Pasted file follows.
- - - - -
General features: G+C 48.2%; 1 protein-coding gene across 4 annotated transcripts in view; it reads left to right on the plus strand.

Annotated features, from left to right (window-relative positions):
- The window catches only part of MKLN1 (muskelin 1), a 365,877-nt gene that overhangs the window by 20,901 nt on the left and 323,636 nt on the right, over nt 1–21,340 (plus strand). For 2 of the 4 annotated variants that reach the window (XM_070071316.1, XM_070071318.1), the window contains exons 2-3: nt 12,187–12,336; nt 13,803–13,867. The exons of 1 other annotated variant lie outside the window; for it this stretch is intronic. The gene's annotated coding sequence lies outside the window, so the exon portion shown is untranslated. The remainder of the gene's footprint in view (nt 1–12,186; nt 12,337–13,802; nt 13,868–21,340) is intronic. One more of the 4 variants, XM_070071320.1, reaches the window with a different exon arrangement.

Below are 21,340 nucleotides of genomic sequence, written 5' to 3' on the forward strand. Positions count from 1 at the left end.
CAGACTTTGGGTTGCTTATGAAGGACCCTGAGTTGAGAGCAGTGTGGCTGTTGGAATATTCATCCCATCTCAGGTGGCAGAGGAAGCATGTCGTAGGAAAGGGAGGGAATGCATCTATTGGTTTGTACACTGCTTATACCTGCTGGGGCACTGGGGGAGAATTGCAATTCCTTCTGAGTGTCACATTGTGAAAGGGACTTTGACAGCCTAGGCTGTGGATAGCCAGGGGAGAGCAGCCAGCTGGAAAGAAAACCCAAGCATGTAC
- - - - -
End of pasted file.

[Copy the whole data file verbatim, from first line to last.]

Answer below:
General features: G+C 48.2%; 1 protein-coding gene across 4 annotated transcripts in view; it reads left to right on the plus strand.

Annotated features, from left to right (window-relative positions):
- The window catches only part of MKLN1 (muskelin 1), a 365,877-nt gene that overhangs the window by 20,901 nt on the left and 323,636 nt on the right, over nt 1–21,340 (plus strand). For 2 of the 4 annotated variants that reach the window (XM_070071316.1, XM_070071318.1), the window contains exons 2-3: nt 12,187–12,336; nt 13,803–13,867. The exons of 1 other annotated variant lie outside the window; for it this stretch is intronic. The gene's annotated coding sequence lies outside the window, so the exon portion shown is untranslated. The remainder of the gene's footprint in view (nt 1–12,186; nt 12,337–13,802; nt 13,868–21,340) is intronic. One more of the 4 variants, XM_070071320.1, reaches the window with a different exon arrangement.

Below are 21,340 nucleotides of genomic sequence, written 5' to 3' on the forward strand. Positions count from 1 at the left end.
CAGACTTTGGGTTGCTTATGAAGGACCCTGAGTTGAGAGCAGTGTGGCTGTTGGAATATTCATCCCATCTCAGGTGGCAGAGGAAGCATGTCGTAGGAAAGGGAGGGAATGCATCTATTGGTTTGTACACTGCTTATACCTGCTGGGGCACTGGGGGAGAATTGCAATTCCTTCTGAGTGTCACATTGTGAAAGGGACTTTGACAGCCTAGGCTGTGGATAGCCAGGGGAGAGCAGCCAGCTGGAAAGAAAACCCAAGCATGTAC